Having stood unsuccessfully in the Liberal interest in Monmouth and then in Dartmouth, Lindsay was finally elected MP for Tynemouth in 1854.  His account of these elections gives an extremely interesting picture of Victorian electioneering methods, involving “threats, bribes and undue influence of every kind”, as well as “fighting, brawling, and debauchery difficult to describe.”  Lindsay, however, resolved from the start “not to spend one penny on drink and much less on bribery and corruption.”  Once elected, he sat on several Parliamentary Commissions, and was once part of a delegation which urged the Government to consider the adoption of decimal coinage.  He also had an opportunity to come to know many of the prominent figures of the day.  His portraits of some of   them, presumably not intended for publication, are fascinating.  In particular, he gives us his view of three Liberal Prime Ministers, Gladstone, Palmerston and Lord John Russell.  He greatly admires Gladstone, emphasising his “genius and commanding talents”.  Palmerston he describes as “a charming man”, but he does not seem to feel that there was anything behind the charm.  Lord John Russell he clearly dislikes intensely.


Then came the American Civil War.  In September 1860, Lindsay travelled to the United States for the first time, spending two or three months there.  Since he was there to meet American shipowners with whom he had been doing business and to discuss maritime questions of interest to both countries, he spent the whole of this time in the North.  He was agreeably surprised by the Americans, who were nothing at all like the image which he had formed from books.  When he did finally meet someone there who fitted perfectly his idea of the typical Yankee in dress, speech and behaviour, this turned out to be Charles Dickens’s brother Augustus.  He was disappointed, though, in the women, who he felt needed to “take more outdoor exercise” like English girls.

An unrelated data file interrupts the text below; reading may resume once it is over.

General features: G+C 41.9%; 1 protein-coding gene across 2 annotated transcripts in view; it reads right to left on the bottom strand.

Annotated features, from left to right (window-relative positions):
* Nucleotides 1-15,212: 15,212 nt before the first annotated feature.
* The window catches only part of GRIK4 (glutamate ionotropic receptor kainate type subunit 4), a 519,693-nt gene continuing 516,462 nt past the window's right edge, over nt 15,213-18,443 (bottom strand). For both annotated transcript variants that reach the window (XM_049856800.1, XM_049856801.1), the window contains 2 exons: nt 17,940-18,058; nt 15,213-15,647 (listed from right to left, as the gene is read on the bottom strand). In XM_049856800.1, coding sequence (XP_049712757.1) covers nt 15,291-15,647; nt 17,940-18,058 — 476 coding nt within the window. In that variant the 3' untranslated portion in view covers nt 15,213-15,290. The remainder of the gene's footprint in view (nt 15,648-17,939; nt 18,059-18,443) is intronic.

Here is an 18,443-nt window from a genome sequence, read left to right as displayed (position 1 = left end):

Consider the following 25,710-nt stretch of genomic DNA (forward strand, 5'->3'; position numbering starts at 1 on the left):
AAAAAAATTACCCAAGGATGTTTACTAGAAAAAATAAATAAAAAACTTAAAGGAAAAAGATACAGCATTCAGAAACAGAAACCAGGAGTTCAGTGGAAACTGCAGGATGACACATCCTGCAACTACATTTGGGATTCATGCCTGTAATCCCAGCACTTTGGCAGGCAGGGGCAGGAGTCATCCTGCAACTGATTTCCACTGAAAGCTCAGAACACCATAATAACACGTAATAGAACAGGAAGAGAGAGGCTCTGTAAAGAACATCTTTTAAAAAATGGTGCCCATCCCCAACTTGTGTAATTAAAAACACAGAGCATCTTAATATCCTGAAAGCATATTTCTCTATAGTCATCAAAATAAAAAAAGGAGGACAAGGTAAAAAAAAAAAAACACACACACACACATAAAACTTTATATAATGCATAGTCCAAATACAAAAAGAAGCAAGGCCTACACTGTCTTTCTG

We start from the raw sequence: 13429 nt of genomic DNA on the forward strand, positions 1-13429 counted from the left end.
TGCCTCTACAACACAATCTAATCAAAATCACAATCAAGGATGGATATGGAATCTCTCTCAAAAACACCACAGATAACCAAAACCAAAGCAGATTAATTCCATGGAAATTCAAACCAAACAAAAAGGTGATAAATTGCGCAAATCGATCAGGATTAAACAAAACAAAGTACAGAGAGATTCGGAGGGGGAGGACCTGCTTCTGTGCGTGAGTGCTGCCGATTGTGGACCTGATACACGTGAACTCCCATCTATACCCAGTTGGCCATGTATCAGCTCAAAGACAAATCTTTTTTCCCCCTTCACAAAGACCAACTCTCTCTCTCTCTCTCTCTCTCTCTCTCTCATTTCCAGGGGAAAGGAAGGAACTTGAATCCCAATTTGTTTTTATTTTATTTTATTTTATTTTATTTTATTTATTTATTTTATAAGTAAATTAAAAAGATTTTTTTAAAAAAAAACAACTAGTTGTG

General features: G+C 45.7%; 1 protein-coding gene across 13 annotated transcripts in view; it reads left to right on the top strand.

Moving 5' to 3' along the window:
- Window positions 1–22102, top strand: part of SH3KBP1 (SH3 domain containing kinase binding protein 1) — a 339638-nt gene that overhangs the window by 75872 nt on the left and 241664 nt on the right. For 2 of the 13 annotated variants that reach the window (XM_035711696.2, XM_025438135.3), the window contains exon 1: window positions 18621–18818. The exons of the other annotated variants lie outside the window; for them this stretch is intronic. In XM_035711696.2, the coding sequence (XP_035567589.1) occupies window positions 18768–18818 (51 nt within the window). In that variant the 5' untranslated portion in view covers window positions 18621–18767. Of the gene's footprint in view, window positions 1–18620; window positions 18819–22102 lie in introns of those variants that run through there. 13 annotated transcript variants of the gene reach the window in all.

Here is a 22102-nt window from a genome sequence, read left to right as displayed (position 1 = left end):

Amongst the introductions which Lindsay had was a letter from his friend Richard Cobden to the Vice-President of the Illinois Central Railroad, a company in which both Cobden and Lindsay were thinking of investing.  The Vice-President was a certain Nathaniel P. Banks, ridiculed a year or two later during the Civil War by the Confederates as “Commissary” Banks.  Banks arranged for Lindsay to be given a tour of the line, from Chicago right down to St Louis.  On Lindsay’s return from St Louis, Banks then took him off to visit the newly elected Abraham Lincoln, who insisted, much to Mrs Lincoln’s horror, on fetching a prize ham from the larder to feed his two guests.  Lindsay also spent an evening with Hannibal Hamlin.


Although Lindsay did not visit the South, while in Washington he met several Southerners, including William Trescot, Howell Cobb and Raphael Semmes.  How far they may have influenced him it is impossible to know, but certainly when the war started his conclusion was that the cause was purely economic – “taxation without representation”, as he put it.  He summarised his views in May 1861 in a letter to Gladstone, at Gladstone’s own request: “The Confederate States are a Nation …. [with] a constitution, a government and an army.”  Britain had acknowledged them as belligerents, “so let our Government with France now say they are a Nation.”  Gladstone replies that he has read the letter “with great interest, and I shall at once bring it to the attention of my colleagues.”  Could Lindsay, t hen, have been ultimately responsible for Gladstone’s famous speech at Newcastle the following year?


From then on, Lindsay spoke both in Parliament and in public on the need to recognise the South in order to bring the war to an end, tabling notice of a motion for recognition in the House of Commons ready to be brought forward at an opportune moment.  Nor did he confine his efforts to Britain.  As we have seen, he stressed the importance of acting in concert with France.  He had first met Napoleon III during the Crimean War to discuss transporting troops and supplies and had been impressed by the Emperor’s grasp of the subject.  He now had several meetings with Napoleon in the early part of 1862.  The official reason was to discuss the navigation question, but at the first of these meetings Napoleon almost immediately brought up the subject of the Civil War in America.  Since there was a great deal of controversy, both at the time and later, over what exactly was said both at these meetings and, in particular, at the later one involving Roebuck, it is very helpful indeed to have Lindsay’s own account.